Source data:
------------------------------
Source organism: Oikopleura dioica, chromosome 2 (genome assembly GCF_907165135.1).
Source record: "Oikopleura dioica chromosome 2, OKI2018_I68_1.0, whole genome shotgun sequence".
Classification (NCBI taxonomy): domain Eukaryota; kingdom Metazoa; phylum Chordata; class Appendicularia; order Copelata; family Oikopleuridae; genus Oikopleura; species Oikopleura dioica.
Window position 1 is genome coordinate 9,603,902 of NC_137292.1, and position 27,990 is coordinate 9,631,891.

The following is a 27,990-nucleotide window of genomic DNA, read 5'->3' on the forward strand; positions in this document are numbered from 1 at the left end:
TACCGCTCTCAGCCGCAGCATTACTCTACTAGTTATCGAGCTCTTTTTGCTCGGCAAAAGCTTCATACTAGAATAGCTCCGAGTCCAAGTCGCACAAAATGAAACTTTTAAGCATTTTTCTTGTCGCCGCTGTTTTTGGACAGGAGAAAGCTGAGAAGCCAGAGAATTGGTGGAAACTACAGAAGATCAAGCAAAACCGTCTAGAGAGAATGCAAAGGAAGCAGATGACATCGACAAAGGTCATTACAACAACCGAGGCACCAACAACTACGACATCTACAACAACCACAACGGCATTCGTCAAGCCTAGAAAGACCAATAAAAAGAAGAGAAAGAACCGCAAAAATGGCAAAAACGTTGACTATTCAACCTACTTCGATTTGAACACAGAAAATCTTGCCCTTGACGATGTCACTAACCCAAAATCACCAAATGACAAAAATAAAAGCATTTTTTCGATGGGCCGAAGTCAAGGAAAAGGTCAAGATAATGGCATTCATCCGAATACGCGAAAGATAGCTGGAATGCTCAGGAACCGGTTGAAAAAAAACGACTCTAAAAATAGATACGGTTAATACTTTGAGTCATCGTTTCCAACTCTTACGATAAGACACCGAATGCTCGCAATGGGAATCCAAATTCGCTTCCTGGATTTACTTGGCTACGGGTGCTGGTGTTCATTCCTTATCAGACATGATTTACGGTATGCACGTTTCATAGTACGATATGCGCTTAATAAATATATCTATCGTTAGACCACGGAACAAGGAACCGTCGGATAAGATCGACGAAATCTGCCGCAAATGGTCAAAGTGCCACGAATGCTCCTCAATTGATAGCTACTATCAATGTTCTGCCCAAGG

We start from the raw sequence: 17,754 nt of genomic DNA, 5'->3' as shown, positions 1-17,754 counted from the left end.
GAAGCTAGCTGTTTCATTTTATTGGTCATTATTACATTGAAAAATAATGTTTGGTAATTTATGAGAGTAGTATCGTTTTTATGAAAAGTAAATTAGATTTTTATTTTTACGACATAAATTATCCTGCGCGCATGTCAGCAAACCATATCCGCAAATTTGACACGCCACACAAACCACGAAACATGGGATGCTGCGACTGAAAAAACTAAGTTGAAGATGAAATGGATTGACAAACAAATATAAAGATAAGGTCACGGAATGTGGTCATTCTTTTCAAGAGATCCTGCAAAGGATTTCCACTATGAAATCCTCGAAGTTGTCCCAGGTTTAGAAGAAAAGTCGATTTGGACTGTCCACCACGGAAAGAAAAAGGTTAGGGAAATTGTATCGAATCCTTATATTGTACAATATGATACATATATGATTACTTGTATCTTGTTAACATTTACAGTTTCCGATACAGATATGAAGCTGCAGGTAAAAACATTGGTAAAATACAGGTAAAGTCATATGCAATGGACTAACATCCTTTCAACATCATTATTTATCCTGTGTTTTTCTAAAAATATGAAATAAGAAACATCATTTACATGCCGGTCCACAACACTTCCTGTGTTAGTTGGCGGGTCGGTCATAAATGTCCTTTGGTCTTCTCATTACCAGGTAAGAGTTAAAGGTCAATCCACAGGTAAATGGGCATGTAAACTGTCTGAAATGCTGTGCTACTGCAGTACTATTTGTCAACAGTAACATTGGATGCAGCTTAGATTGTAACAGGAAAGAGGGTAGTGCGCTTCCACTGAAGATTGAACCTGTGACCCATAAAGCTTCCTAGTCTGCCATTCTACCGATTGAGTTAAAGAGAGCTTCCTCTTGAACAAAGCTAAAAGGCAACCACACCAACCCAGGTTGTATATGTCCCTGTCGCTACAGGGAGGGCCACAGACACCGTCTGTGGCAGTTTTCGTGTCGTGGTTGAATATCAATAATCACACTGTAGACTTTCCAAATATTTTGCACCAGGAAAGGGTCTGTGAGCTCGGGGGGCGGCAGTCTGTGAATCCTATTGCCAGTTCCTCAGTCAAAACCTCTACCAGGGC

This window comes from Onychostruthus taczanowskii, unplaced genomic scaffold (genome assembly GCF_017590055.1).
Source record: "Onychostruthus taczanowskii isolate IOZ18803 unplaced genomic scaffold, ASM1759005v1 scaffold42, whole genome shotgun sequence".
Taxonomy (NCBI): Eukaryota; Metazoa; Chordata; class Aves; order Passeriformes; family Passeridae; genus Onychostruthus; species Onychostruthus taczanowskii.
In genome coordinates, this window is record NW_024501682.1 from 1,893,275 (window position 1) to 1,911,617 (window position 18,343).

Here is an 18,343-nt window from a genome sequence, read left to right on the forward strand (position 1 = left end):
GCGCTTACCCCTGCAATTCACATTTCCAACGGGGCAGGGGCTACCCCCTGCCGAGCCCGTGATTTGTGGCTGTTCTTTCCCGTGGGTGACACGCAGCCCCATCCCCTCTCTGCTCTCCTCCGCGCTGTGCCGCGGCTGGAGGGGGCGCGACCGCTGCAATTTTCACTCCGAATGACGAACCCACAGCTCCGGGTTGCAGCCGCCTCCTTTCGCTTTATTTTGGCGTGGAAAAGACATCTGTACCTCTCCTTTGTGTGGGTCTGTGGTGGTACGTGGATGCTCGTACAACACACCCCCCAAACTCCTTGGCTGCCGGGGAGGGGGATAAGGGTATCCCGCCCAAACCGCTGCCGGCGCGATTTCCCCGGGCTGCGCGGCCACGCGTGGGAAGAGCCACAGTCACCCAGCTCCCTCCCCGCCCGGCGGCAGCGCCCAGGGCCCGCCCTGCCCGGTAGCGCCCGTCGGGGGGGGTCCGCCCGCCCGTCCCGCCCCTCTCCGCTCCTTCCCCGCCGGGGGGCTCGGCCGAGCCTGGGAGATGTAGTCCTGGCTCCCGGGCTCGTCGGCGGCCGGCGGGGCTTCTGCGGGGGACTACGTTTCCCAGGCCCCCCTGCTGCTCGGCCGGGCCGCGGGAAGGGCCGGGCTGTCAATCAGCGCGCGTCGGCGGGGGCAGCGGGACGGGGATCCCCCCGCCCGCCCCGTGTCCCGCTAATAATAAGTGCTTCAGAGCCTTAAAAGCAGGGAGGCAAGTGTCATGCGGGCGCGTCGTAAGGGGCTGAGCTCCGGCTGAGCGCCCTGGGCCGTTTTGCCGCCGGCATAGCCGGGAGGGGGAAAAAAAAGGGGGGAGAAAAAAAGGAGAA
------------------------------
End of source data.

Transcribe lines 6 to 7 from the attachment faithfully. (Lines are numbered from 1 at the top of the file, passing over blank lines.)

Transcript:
TACCGCTCTCAGCCGCAGCATTACTCTACTAGTTATCGAGCTCTTTTTGCTCGGCAAAAGCTTCATACTAGAATAGCTCCGAGTCCAAGTCGCACAAAATGAAACTTTTAAGCATTTTTCTTGTCGCCGCTGTTTTTGGACAGGAGAAAGCTGAGAAGCCAGAGAATTGGTGGAAACTACAGAAGATCAAGCAAAACCGTCTAGAGAGAATGCAAAGGAAGCAGATGACATCGACAAAGGTCATTACAACAACCGAGGCACCAACAACTACGACATCTACAACAACCACAACGGCATTCGTCAAGCCTAGAAAGACCAATAAAAAGAAGAGAAAGAACCGCAAAAATGGCAAAAACGTTGACTATTCAACCTACTTCGATTTGAACACAGAAAATCTTGCCCTTGACGATGTCACTAACCCAAAATCACCAAATGACAAAAATAAAAGCATTTTTTCGATGGGCCGAAGTCAAGGAAAAGGTCAAGATAATGGCATTCATCCGAATACGCGAAAGATAGCTGGAATGCTCAGGAACCGGTTGAAAAAAAACGACTCTAAAAATAGATACGGTTAATACTTTGAGTCATCGTTTCCAACTCTTACGATAAGACACCGAATGCTCGCAATGGGAATCCAAATTCGCTTCCTGGATTTACTTGGCTACGGGTGCTGGTGTTCATTCCTTATCAGACATGATTTACGGTATGCACGTTTCATAGTACGATATGCGCTTAATAAATATATCTATCGTTAGACCACGGAACAAGGAACCGTCGGATAAGATCGACGAAATCTGCCGCAAATGGTCAAAGTGCCACGAATGCTCCTCAATTGATAGCTACTATCAATGTTCTGCCCAAGG

We start from the raw sequence: 17,754 nt of genomic DNA, 5'->3' as shown, positions 1-17,754 counted from the left end.